From kampong to a white man’s world

October 2017

Growing up in rural Singapore in the 1960’s didn’t demand much of a teenage boy. Kampong life was somewhat slow and lazy. Apart from school you could choose what to do or nothing at all. Girls had a much harder time, especially in a family without a mother, having to do household chores and trying to do well in school at the same time. Our house (it was really my grandparents’ and it housed more than my family) was surrounded by coconut trees, which made me a little fearful of coconuts falling on my head each time I walked out the house during windy days. It was an unnecessary worry, really, as we all knew that that wouldn’t happen because coconuts had “eyes” and they wouldn’t fall on a human head. Most fruits we ate were from our own trees or stealthily plucked from the neighbours’. We walked a mile to school, and about the same distance to the community centre when we want to watch television. School books were mostly hand-in-downs and after several years the pages had to be “scotch-taped” to keep them from falling off. The school put on a movie show in its hall about once a month, charging ten cents a person to sit and sweat for two hours with only a few fans providing relief. Bicycles were the main form of transport and each household had at least one of them; the better off kids had their own to ride to school and cruise around the neighbourhood to the envy of their poorer friends. We were well aware of our lack of means, but life was just what it was.

I didn’t really think much about what came after school in 1967 when I was in secondary 4, mainly because there weren’t a lot of choices. Going to university seemed out of the question. Get a job? Yah, but what? A career? What’s that? Anyway, I still had two years of pre-university school to go through. Who knows, I might even do well enough to get a scholarship which would pay for university! But I didn’t put too much hope on that. Besides, there was the next test to worry about!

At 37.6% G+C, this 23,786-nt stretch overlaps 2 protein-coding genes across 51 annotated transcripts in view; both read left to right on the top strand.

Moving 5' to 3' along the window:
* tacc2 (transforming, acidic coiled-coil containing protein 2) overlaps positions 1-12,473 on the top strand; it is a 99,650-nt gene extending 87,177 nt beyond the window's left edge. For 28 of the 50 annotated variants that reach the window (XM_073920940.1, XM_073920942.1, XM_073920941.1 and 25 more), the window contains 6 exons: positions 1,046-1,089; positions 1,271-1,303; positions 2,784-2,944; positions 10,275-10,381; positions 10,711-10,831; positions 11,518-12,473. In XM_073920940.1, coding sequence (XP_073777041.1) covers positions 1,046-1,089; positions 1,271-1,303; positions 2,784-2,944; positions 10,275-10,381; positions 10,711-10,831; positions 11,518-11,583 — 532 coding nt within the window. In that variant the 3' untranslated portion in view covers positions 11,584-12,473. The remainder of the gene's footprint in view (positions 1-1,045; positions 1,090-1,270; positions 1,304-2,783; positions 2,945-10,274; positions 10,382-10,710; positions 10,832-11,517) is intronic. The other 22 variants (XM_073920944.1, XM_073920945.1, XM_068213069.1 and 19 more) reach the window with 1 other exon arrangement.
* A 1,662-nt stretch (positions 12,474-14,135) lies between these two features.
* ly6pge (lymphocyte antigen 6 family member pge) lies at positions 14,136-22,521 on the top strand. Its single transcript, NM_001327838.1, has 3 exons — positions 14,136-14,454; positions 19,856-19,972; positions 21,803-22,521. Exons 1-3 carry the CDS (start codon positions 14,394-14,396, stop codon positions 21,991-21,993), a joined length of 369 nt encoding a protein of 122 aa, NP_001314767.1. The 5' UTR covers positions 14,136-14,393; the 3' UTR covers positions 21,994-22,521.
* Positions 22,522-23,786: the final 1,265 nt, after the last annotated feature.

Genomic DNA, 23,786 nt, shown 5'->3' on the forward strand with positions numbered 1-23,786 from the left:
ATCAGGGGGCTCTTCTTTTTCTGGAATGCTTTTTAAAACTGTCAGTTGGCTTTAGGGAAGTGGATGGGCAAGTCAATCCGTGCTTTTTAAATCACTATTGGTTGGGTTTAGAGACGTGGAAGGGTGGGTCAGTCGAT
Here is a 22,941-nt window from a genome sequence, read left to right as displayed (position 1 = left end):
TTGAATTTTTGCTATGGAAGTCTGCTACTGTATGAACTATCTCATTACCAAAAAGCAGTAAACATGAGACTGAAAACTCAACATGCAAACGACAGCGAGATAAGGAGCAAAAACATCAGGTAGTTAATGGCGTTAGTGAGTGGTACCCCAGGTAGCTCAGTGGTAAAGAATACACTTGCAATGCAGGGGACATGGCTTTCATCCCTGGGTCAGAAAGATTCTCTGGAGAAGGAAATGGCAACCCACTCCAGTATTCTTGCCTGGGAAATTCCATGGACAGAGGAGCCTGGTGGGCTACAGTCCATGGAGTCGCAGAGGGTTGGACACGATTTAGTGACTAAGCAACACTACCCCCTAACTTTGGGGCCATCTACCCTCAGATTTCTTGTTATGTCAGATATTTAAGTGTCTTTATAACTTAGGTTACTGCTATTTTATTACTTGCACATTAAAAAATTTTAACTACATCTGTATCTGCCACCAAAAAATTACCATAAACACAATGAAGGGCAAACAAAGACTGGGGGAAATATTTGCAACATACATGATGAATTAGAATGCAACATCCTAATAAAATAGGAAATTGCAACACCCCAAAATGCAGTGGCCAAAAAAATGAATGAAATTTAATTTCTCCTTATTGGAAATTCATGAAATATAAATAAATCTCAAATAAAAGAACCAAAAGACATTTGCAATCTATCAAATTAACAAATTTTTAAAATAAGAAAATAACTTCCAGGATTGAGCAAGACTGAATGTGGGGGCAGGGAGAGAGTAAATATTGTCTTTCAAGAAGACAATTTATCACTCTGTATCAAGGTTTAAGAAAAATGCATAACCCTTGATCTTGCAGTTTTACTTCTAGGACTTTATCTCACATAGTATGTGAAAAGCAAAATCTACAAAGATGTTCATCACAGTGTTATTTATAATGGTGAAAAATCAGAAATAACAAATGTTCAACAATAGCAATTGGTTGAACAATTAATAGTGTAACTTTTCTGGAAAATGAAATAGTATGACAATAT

As in so many things in life, something came along and decided it for me. There was a notice at the back of my class that invited students to apply for training as aircraft engineers in Australia. ‘Aircraft’ ‘engineers’ ‘Australia’… all three words sounded like magic; each word was already magical on its own for a country boy who had little hope of further education and only knew about the world through geography classes and old dog-eared magazines at the barber shop. Getting a pass from paying school fees in Secondary 4 (students achieving a certain academic position in the previous year were rewarded with not having to pay school fees the following year) was the highlight of my scholastic career thus far, so getting this award would be something I wouldn’t even dare to think about. I filled and submitted the application form with very high hopes and equally low expectation – like winning a ten million to one lottery.